Does Uber plan to match carpool riders based on common interests or even possible romantic synergy? Uber's growing patent portfolio points to future possibilities for the ride-sharing platform.
Uber has been on a bit of a patent shopping spree, and recent purchases suggest it could eventually turn its carpooling feature into a matchmaking service.
According to CB Insights patent data, Uber holds 268 US patents and patent applications, but a big chunk of those come from purchases. Uber has bought over 200 patents from sellers like AT&T, HP, and Microsoft.
Many of these purchases likely serve to protect against infringement lawsuits – especially on the heels of the recently settled Waymo lawsuit (for a cool $245M in Uber equity). At the same time, others could signal where the $68B behemoth — under new leadership and anticipating an IPO — is headed next.
In June 2017, Uber bought a series of patents from ManyWorlds. Granted today, one patent details a “physical object-based people matching method, system, and device.”
This system would gather different types of user data ranging from common interests to location and even physiological responses, like blood pressure or heart rate. It then recommends a similar user as a match.
If both users opt-in to the recommendation, they’re connected. One motivation for such a system, according to the patent, is that “people are interested in meeting or connecting with other people to foster rewarding relationships whether for business, shared interests, or romance.”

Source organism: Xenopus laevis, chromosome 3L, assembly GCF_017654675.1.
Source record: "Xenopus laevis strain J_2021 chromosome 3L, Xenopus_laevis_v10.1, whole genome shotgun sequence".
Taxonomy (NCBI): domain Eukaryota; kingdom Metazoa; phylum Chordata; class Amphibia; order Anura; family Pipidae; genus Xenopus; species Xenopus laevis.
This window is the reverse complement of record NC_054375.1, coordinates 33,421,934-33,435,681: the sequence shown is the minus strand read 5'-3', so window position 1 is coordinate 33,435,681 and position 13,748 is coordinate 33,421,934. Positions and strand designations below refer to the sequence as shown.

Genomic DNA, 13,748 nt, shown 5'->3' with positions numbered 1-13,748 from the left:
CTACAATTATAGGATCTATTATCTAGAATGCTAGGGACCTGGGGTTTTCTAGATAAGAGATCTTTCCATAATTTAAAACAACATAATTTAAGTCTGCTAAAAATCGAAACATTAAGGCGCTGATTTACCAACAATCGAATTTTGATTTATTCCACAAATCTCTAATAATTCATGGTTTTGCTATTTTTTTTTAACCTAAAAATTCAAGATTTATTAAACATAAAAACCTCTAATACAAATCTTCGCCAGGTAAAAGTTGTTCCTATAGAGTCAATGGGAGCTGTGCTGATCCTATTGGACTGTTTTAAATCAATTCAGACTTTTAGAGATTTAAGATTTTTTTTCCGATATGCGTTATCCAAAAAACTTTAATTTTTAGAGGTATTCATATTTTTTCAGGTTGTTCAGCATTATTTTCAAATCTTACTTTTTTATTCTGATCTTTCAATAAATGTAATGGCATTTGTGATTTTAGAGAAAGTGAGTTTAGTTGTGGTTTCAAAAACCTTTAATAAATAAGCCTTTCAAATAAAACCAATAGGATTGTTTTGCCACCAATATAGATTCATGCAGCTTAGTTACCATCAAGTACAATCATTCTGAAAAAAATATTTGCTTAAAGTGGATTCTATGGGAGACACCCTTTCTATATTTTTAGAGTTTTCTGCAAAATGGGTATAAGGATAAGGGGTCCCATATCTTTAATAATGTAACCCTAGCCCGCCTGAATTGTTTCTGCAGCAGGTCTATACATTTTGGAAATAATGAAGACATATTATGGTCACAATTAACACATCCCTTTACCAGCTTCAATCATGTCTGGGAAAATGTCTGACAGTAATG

These patents could also allow the company to segment Uber Pool riders based on interests or broader user behaviors, like search history.
Uber might also use these patents in conjunction with its massive customer base to quickly expand into areas like dating or social networking, as competitors increasingly attack Uber’s core ride-hailing and ride-sharing lines of business.
Beyond matchmaking, this patent could be more strategically important to Uber as a way to help protect the company’s ridesharing product, Uber Pool, which allows users heading in the same direction to ride together. Users opt-in to share a ride (typically for cost savings purposes), and are pooled together based on geographic proximity and destination.
However, the company will likely need to tread carefully around consumer privacy and user data. It holds highly sensitive information on people’s daily movements and if it is perceived to be using that information inappropriately or out of bounds with what users have consented, they’re likely to see plenty of blowback.